Using is made of a library that is not visible to the user and multiple generators – each having its own set of parameters and creating a drawing for it own type of object. These generators are divided up into different groups to make it easier to find them:

  • Boxes

  • Boxes with flex

  • Trays and Drawer Inserts

  • Shelves

  • Parts and Samples

  • Misc

  • Unstable

The parameters for each generators also come in groups.

Units of meassurement

In general all measurements are in Millimeters (mm). There is no option to change the units of measurement and there is no plan to add such a option.

A second way to define lengths is as multiple of the material thickness which is one of the standard parameters described below. This allows features to retain their proportions even if some parts depend on the material thickness.

The description texts should state the unit of each argument - please open a ticket if the units are missing somewhere.

Default arguments

In the web interface this is the bottom group right before the Render button. These are basically all technical settings that have little to do with the object being rendered but more with the material used and the way the drawing and the material is processed.

The settings are


The thickness of the material used. This value is used at many places to define the sizes of features like finger joints, hinges, … It is very important to get the value right - especially if there are fingers that need to fit into some holes. Be aware that many materials may differ from their nominal value. You should always measure the thickness for every sheet unless you have a very reliable supply that is known to stick very closly to specifications. For (ply) wood even a 100th of a milimeter makes a notable difference in how stiff the fit is. Harder more brittle materials may be even more picky.


The burn correction aka kerf is the distance the laser has to keep from the edge of the parts. If the laser would cut right on the edge it would cut away the outside perimeter of the part. So the burn value is basically the radius of the laser - or half the width of the laser cut.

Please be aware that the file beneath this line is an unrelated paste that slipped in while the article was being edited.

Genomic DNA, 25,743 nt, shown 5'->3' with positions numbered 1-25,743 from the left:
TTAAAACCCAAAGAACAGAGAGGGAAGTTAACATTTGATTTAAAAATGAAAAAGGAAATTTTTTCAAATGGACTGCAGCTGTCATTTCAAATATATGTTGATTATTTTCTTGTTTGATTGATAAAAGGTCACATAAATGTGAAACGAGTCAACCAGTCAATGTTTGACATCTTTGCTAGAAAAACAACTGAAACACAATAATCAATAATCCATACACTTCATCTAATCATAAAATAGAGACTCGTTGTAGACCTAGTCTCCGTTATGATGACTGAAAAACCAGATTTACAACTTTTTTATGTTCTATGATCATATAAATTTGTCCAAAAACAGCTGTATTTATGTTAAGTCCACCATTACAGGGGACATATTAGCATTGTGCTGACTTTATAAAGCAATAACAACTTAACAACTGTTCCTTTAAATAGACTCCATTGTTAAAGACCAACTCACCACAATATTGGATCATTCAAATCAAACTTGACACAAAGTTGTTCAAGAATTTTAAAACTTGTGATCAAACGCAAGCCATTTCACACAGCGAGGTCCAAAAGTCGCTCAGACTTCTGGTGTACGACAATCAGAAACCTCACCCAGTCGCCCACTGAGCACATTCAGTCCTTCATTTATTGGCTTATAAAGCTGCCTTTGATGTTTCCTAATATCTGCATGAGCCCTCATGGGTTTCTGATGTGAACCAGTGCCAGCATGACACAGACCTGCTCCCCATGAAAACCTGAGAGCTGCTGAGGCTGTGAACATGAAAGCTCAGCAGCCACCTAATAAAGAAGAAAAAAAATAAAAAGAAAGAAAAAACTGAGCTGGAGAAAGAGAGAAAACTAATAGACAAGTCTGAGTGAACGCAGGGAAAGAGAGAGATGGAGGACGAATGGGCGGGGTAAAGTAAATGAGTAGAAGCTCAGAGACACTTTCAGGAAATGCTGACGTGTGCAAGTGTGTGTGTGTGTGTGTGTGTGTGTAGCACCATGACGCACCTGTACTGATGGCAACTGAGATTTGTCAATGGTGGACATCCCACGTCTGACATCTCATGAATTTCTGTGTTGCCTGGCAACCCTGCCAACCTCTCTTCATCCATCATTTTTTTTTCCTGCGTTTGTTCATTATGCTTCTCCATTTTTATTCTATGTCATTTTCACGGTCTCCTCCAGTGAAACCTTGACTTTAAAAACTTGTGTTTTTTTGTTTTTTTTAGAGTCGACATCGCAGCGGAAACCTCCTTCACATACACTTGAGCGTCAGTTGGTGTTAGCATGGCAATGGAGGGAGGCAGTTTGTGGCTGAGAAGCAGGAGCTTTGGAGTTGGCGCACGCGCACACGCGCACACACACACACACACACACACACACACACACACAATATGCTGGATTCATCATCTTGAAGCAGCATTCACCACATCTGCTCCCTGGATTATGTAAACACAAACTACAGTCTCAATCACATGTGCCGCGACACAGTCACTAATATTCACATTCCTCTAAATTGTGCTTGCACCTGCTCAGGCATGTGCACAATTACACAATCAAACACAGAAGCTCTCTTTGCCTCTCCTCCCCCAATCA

The value of the burn parameter depends on your laser cutter, the material cut and the thickness of the material. In addition it depends on whether you want the parts to be over or under sized. Materials that are spongy like wood can be cut oversized (larger burn value) so they can be press fitted with some force and may be assembled without glue. Brittle materials (like Acrylic) need to be cut undersized to leave a gap for the glue.

Note: The way the burn param works is a bit counter intuitive. Bigger burn values make a tighter fit. Smaller values make a looser fit.

Small changes in the burn param can make a notable difference. Typical steps for adjustment are 0.01 or even 0.005mm to choose between different amounts of force needed to press plywood together.

To find the right burn value cut out a rectangle and then meassure how much smaller it is than its nominal size. The burn value should be around half of the difference. To test the fit for several values at once you can use the BurnTest generator in the “Parts and Samples” section.

format is able to create multiple formats. For most of them it requires ps2edit. Without ps2edit only SVG and postscript (ps) is supported. Otherwise you can also select

  • ai

  • dxf

  • gcode

  • pdf

  • plt

Other formats supported by ps2edit can be added easily. Please open a ticket on GitHub if you need one.


Tabs are small bridges between the parts and surrounding material that keep the part from falling out. In theory their width should be affected by the burn parameter. But it is more practical to have both independent so you can tune them separately. Most parts and generators support this features but there may be some that don’t.

For plywood values of 0.2 to 0.3mm still allow getting the parts out by hand (Depending on you laser cutter and the exact material). With little more you will need a knife to cut them loose.


Most regular users won’t need this option.

It adds some construction lines that are helpful for developing new generators. Only few pieces actually support the parameter. The most notable being finger holes that show the border of the piece they belong to. This helps checking whether the finger holes are placed correctly.


Converting vector graphics is error prone. Many formats have very weird ideas how their internal units translates to real world dimmensions. If reference is set to non zero renders a rectangle of the given length. It can be used to check if the drawing is still at the right scale or may give clues on how to scale it back to the right proportions.

Edge Type parameters

All but the simplest edge types have a number of settings controlling how exactly they should look. Generators are encouraged to offer these settings to the user. In the web interface they are folded up. In the command line interfacce they are grouped together. Users should be aware that not all settings are practical to change. For now does not allow hiding some settings.